Good news stories can be hard to come by in an era of extinction, but the steady improvement in the fortunes of the black rhino is one of those stories.

For the Ol Pejeta Conservancy in Kenya, 2019 was a particularly positive year. The 17 black rhinos born at the home of East Africa’s largest grouping of black rhinos marked a record for the conservancy, a significant conservation success for this critically endangered species.

Ol Pejeta now has a population of 132 black rhinos (as of mid December 2019) as well as a growing population of southern white rhinos, currently standing at 35 individuals, in addition to the remaining two female northern white rhinos.

“The high annual population growth of black rhinos achieved at Ol Pejeta over the past 15 years in particular is essential to buffer against the periodic losses of rhinos to poaching,” says Rob Brett, Senior Technical Specialist for Africa at Fauna & Flora International (FFI). “The black rhino is still critically endangered and its numbers are a long way from where they were even 50 years ago. When we see these sorts of numbers produced in one year, however, it gives us hope that we can keep improving its fortunes and help Kenya restore its black rhino population to the goal of at least 2,000 animals.”

No black rhinos were poached at Ol Pejeta last year. The success of the black rhino programme at the 270-square-kilometre sanctuary is a standout example of long-term conservation planning combined with collaboration and a community-focused approach.

Black rhino. Credit: Juan Pablo Moreiras/FFI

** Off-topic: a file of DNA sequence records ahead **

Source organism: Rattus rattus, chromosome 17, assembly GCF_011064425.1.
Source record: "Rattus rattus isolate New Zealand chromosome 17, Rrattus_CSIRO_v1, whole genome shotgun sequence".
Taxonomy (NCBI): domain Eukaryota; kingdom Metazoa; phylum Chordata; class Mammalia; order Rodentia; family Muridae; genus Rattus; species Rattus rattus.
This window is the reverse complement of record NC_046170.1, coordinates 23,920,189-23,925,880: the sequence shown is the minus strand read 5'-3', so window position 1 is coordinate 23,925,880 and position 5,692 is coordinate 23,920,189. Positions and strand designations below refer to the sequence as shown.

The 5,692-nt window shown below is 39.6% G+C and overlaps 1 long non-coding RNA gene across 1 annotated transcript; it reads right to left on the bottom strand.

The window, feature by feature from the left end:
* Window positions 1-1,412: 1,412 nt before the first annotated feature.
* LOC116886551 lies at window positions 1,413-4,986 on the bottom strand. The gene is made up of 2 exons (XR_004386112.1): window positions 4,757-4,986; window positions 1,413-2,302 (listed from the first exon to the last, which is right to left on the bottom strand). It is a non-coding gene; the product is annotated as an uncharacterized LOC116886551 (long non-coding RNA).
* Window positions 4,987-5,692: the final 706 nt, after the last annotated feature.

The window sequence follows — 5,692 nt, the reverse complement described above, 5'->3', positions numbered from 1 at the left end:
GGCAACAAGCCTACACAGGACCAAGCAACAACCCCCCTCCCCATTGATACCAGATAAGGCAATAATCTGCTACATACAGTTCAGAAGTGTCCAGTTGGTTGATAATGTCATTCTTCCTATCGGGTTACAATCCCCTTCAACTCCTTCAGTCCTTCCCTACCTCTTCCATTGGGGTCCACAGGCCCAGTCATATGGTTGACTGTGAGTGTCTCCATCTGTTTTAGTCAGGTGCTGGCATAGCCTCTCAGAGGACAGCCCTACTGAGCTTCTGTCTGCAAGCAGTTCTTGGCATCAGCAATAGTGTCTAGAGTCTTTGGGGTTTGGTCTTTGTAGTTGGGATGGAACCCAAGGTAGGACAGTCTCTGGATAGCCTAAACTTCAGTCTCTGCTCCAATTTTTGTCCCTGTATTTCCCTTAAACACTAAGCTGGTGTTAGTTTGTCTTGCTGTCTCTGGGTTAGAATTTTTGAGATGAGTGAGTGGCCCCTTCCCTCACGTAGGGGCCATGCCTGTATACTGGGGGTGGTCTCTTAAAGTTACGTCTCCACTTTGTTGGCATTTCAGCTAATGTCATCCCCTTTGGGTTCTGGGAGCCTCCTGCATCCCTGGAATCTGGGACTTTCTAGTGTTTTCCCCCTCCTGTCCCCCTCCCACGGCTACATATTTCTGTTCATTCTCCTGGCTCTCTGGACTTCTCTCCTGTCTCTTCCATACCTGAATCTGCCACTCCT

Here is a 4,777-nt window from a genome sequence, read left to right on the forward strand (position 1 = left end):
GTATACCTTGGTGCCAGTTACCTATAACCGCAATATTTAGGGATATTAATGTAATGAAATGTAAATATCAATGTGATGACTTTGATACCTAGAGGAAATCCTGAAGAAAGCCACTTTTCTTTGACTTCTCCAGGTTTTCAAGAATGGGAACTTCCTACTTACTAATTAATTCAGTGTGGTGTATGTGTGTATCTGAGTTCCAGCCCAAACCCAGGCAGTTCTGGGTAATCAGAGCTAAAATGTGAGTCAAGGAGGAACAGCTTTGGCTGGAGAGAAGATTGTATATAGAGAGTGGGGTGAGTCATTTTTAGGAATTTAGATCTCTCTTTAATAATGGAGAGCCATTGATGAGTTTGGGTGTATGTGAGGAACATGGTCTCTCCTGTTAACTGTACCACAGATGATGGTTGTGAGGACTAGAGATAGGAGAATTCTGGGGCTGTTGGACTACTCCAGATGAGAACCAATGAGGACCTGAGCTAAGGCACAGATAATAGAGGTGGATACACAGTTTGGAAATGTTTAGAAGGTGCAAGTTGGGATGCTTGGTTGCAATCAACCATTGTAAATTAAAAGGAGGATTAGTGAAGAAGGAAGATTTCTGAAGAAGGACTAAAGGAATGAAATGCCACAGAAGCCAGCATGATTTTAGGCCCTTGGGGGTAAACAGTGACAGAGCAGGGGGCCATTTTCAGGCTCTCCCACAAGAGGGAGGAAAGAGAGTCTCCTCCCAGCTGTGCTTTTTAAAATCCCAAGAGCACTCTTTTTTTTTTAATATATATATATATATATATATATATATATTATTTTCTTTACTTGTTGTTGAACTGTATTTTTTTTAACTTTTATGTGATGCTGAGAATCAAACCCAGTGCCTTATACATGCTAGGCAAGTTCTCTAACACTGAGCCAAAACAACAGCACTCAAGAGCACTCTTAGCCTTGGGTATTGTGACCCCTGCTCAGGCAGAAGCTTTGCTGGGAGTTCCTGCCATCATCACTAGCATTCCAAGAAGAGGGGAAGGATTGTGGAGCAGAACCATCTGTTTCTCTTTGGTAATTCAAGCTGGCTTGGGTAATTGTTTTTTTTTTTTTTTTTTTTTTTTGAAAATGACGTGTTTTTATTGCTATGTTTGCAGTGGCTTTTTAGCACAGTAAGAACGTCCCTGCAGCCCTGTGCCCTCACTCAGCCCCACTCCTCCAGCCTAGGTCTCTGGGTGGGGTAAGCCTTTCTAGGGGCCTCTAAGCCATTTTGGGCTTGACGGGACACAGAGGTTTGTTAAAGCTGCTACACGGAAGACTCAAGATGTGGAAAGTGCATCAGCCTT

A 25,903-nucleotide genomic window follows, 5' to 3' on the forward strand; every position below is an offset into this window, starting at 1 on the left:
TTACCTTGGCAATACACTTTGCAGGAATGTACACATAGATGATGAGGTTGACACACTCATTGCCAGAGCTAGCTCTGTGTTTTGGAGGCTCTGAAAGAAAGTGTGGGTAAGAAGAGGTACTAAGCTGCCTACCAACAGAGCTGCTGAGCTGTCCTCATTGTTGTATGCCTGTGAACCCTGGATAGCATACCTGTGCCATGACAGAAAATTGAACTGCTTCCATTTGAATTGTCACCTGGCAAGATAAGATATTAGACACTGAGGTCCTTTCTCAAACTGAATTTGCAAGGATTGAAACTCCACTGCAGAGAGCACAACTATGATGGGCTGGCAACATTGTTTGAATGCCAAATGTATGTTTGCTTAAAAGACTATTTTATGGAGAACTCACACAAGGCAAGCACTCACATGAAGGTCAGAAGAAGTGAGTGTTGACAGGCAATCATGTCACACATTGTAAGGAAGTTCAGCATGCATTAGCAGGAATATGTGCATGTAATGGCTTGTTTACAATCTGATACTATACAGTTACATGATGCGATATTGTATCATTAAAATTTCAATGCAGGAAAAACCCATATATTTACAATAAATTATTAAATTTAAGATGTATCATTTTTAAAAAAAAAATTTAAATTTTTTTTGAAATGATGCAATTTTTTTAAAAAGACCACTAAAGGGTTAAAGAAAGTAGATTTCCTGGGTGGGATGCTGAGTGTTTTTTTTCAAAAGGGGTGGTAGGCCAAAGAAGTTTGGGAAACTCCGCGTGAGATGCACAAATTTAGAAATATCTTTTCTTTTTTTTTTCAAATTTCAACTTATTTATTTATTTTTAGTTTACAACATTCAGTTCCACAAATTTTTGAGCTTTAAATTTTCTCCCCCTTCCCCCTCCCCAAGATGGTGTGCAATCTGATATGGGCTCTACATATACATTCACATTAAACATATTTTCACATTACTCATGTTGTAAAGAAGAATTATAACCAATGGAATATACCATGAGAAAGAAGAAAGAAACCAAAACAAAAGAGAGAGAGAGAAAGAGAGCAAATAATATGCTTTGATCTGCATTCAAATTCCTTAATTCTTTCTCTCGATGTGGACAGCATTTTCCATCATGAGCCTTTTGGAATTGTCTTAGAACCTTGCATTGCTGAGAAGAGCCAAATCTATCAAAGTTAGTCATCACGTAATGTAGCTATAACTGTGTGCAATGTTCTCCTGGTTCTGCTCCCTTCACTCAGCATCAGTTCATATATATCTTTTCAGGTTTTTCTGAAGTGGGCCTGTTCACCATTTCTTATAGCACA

Black rhino at Ol Pejeta Conservancy. Credit: Juan Pablo Moreiras/FFI

 

 

Back from the brink

By the mid 1990s the black rhino was on the brink of extinction and there was a desperate need for more dedicated conservation efforts. The population declined by 95% from 1960, plummeting from more than 65,000 individuals to fewer than 2,500 animals in 1995 as poaching for rhino horn and land clearance decimated the species. Kenya alone held around 18,000 individuals in 1970, a number which fell to fewer than 400 by 1990. From that historic low, numbers globally have increased to around 5,500 thanks to ongoing high growth rates from continentally important black rhino populations such as the one at Ol Pejeta, based on effective protection, good monitoring and biological management for growth.

Ol Pejeta is one of East Africa’s flagship private conservancies and has close links with the 39 conservancies that make up the Northern Rangelands Trust (NRT) consortium, which was set up in 2004 to develop resilient community conservancies that transform people’s lives, keep the peace and use natural resources sustainably. As one of the founder members, FFI has been involved with NRT since its inception, helping to support a range of activities that benefit both people and wildlife.

There are a number of black rhino subspecies, including the south-central and south-western black rhino. The eastern black rhino – the subspecies at Ol Pejeta – is the most endangered of the surviving black rhino subspecies, with around 1,000 individuals remaining. Poaching has already driven a number of black rhino subspecies – including the once widely distributed western black rhino – to extinction.

Despite the steady growth in black rhino numbers in recent years, FFI and its partners are not complacent and continue to act with the utmost vigilance. Demand for rhino horn remains high, habitat degradation and land use change is a threat and climate change looms large. On top of these threats, it is extremely costly to provide round-the-clock protection for a growing population of one of the world’s most coveted animals.